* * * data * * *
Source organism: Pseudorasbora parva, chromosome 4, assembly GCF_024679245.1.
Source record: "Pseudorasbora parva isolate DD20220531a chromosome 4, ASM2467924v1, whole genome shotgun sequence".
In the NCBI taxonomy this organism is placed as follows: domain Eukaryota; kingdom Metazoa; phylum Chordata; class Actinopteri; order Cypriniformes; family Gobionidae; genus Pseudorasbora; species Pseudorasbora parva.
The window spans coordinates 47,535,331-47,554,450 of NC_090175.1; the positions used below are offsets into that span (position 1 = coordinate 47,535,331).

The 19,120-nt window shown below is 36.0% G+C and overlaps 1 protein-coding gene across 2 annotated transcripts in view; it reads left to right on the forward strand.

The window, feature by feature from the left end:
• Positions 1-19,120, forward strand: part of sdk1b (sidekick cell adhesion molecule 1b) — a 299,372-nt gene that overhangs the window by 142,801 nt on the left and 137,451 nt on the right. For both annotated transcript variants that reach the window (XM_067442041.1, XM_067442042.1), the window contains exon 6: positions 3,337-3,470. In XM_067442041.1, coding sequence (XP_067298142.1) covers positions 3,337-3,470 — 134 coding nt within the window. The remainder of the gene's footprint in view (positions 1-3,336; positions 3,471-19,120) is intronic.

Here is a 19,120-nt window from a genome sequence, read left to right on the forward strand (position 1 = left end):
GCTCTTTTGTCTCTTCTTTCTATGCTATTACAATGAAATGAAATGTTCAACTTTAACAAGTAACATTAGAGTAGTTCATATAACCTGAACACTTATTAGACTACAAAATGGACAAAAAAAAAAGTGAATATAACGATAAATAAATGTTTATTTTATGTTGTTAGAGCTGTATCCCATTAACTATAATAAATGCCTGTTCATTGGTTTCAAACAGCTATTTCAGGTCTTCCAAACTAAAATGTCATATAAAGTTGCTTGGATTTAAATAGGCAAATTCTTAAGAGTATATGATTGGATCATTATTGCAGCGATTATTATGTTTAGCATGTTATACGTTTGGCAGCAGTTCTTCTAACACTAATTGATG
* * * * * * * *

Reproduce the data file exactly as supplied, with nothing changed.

Source organism: Pseudorasbora parva, chromosome 4, assembly GCF_024679245.1.
Source record: "Pseudorasbora parva isolate DD20220531a chromosome 4, ASM2467924v1, whole genome shotgun sequence".
In the NCBI taxonomy this organism is placed as follows: domain Eukaryota; kingdom Metazoa; phylum Chordata; class Actinopteri; order Cypriniformes; family Gobionidae; genus Pseudorasbora; species Pseudorasbora parva.
The window spans coordinates 47,535,331-47,554,450 of NC_090175.1; the positions used below are offsets into that span (position 1 = coordinate 47,535,331).

The 19,120-nt window shown below is 36.0% G+C and overlaps 1 protein-coding gene across 2 annotated transcripts in view; it reads left to right on the forward strand.

The window, feature by feature from the left end:
• Positions 1-19,120, forward strand: part of sdk1b (sidekick cell adhesion molecule 1b) — a 299,372-nt gene that overhangs the window by 142,801 nt on the left and 137,451 nt on the right. For both annotated transcript variants that reach the window (XM_067442041.1, XM_067442042.1), the window contains exon 6: positions 3,337-3,470. In XM_067442041.1, coding sequence (XP_067298142.1) covers positions 3,337-3,470 — 134 coding nt within the window. The remainder of the gene's footprint in view (positions 1-3,336; positions 3,471-19,120) is intronic.

Here is a 19,120-nt window from a genome sequence, read left to right on the forward strand (position 1 = left end):
GCTCTTTTGTCTCTTCTTTCTATGCTATTACAATGAAATGAAATGTTCAACTTTAACAAGTAACATTAGAGTAGTTCATATAACCTGAACACTTATTAGACTACAAAATGGACAAAAAAAAAAGTGAATATAACGATAAATAAATGTTTATTTTATGTTGTTAGAGCTGTATCCCATTAACTATAATAAATGCCTGTTCATTGGTTTCAAACAGCTATTTCAGGTCTTCCAAACTAAAATGTCATATAAAGTTGCTTGGATTTAAATAGGCAAATTCTTAAGAGTATATGATTGGATCATTATTGCAGCGATTATTATGTTTAGCATGTTATACGTTTGGCAGCAGTTCTTCTAACACTAATTGATG